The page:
Curved Rocket Trajectory

Rockets follow a curved trajectory when going into space because their objective is not only to reach space, but also to enter Earth orbit. In Earth orbit, rockets have enough speed to counter Earth’s gravity and do not require a lot of energy to stay up there. To enter Earth orbit, a rocket needs to attain a high enough horizontal speed.

Flat-Earthers claim the curved trajectory of any rocket launch tells us no rocket has ever reached space. They are wrong. The curved trajectory is a way for rockets to enter Earth orbit.

Space is not that far. Above 80 km or 100 km can be considered space. Reaching space is the easier part, but the primary objective of a rocket is to enter Earth orbit by having a high enough horizontal speed.

By orbiting the Earth, a spacecraft can shut off its thrusters, and remain up there for a very long time. Based on a simulation, an object of 100 kg with the cross-sectional area of 1 m², if placed on a 300 km orbit,  it will fall to the Earth only after 46 days, without using any fuel.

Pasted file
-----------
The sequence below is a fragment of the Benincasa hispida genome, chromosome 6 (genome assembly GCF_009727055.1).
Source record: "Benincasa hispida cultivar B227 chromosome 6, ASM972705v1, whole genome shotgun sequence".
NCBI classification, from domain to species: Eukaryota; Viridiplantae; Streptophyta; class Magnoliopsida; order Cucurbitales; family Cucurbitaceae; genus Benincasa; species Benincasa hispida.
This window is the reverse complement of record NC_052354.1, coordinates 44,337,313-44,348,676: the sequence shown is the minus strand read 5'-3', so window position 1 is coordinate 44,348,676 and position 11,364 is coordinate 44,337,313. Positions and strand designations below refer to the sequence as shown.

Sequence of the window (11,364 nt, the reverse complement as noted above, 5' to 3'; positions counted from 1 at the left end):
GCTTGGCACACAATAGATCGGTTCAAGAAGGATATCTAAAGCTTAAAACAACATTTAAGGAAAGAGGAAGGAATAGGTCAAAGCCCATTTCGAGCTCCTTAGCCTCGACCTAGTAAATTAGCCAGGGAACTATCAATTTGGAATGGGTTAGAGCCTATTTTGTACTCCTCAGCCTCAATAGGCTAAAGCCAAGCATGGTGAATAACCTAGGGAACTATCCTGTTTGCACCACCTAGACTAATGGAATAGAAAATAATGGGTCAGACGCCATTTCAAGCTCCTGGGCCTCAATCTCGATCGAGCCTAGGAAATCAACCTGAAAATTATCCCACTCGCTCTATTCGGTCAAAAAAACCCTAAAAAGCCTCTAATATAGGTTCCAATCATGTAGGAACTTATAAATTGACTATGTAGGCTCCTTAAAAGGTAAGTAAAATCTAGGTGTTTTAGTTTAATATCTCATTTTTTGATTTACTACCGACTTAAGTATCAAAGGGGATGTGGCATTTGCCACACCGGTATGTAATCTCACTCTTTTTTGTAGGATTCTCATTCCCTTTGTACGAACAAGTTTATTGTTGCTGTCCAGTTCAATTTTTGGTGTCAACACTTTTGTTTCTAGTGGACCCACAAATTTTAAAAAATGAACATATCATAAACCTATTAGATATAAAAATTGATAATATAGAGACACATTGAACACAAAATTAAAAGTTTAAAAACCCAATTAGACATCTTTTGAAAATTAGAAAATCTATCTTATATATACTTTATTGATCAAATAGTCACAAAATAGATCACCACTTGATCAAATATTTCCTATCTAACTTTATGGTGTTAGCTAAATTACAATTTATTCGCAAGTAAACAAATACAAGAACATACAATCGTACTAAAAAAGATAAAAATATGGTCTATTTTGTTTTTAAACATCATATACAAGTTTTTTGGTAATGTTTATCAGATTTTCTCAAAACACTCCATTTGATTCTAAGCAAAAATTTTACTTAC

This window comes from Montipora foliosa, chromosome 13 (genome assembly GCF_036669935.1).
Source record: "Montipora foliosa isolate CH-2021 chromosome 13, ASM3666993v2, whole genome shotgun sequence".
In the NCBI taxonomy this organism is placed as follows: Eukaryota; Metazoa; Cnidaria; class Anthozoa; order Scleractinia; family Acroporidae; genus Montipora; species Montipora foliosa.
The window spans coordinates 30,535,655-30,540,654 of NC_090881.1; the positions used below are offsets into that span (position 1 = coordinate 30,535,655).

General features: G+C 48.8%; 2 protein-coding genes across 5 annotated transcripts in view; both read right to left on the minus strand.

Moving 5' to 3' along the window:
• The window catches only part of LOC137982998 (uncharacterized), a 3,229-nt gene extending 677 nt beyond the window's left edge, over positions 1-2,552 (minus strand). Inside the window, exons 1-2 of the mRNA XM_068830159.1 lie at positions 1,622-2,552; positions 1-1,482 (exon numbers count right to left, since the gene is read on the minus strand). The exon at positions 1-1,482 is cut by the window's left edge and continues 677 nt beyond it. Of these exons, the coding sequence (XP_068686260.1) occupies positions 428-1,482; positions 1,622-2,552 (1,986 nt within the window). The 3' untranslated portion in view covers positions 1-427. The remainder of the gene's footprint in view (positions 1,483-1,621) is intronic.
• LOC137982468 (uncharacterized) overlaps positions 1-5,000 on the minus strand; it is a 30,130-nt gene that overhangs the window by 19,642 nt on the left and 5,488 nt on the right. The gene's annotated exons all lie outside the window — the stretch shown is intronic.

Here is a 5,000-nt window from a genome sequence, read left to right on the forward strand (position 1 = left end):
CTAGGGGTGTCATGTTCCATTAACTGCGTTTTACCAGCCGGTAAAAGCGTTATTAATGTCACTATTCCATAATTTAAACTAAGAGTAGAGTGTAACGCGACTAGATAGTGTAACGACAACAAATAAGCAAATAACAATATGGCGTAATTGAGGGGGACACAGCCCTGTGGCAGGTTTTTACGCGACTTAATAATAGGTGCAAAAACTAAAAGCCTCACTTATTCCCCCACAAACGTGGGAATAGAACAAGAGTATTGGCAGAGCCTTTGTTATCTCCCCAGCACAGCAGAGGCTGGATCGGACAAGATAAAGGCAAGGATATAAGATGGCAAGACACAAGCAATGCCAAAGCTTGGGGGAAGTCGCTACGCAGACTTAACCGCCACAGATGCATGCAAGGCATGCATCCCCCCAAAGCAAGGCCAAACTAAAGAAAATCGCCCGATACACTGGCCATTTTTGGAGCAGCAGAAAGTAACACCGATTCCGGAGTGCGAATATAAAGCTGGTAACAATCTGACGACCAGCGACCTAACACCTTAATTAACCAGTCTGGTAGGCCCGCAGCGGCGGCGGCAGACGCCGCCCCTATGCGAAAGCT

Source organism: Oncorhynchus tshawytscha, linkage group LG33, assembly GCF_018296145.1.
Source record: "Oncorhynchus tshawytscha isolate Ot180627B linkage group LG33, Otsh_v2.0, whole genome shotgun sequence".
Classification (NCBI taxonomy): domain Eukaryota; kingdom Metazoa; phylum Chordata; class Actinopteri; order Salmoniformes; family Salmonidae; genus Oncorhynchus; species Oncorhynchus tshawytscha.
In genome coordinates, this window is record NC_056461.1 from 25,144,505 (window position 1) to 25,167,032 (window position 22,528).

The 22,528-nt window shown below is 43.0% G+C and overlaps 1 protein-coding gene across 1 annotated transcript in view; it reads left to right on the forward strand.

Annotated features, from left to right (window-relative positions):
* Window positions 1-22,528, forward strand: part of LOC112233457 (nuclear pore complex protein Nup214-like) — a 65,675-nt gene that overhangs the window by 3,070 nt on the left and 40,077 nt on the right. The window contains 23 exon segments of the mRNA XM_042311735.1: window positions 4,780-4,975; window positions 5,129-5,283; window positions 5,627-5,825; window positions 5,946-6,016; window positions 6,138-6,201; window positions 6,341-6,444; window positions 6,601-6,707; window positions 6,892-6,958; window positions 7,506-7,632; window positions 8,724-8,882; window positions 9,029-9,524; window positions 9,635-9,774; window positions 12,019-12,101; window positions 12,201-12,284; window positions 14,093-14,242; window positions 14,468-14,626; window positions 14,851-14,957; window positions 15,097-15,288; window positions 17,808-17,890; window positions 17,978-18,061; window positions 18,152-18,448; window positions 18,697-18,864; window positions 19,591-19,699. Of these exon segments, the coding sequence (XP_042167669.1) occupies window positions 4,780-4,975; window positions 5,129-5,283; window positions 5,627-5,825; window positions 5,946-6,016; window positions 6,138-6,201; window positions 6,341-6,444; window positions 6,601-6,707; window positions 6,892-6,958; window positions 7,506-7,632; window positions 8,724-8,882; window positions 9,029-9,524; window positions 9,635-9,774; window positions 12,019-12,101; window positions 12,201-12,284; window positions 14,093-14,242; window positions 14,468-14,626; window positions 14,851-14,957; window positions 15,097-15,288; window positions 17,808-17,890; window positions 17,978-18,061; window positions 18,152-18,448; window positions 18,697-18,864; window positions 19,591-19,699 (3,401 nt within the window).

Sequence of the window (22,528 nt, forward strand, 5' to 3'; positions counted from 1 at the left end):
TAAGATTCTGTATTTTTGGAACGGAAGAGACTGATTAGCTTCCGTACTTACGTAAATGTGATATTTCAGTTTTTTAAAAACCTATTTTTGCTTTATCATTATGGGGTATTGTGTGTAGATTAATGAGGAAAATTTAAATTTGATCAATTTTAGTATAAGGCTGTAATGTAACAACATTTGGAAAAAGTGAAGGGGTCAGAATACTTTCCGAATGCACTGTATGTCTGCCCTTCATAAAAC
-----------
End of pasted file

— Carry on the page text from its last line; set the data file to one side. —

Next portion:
The most efficient way to reach orbit is to initially travel straight up to overcome air resistance, then tilt onto its side and gradually increases this tilt until the rocket is parallel to Earth’s surface.

If the rocket launches straight up, it will reach space faster with less energy. But it won’t have the required velocity to orbit. The rocket will have to continuously spend energy only to remain up there. Once ran out of fuel, the rocket will fall back to the Earth very fast.

It’s not rocket science.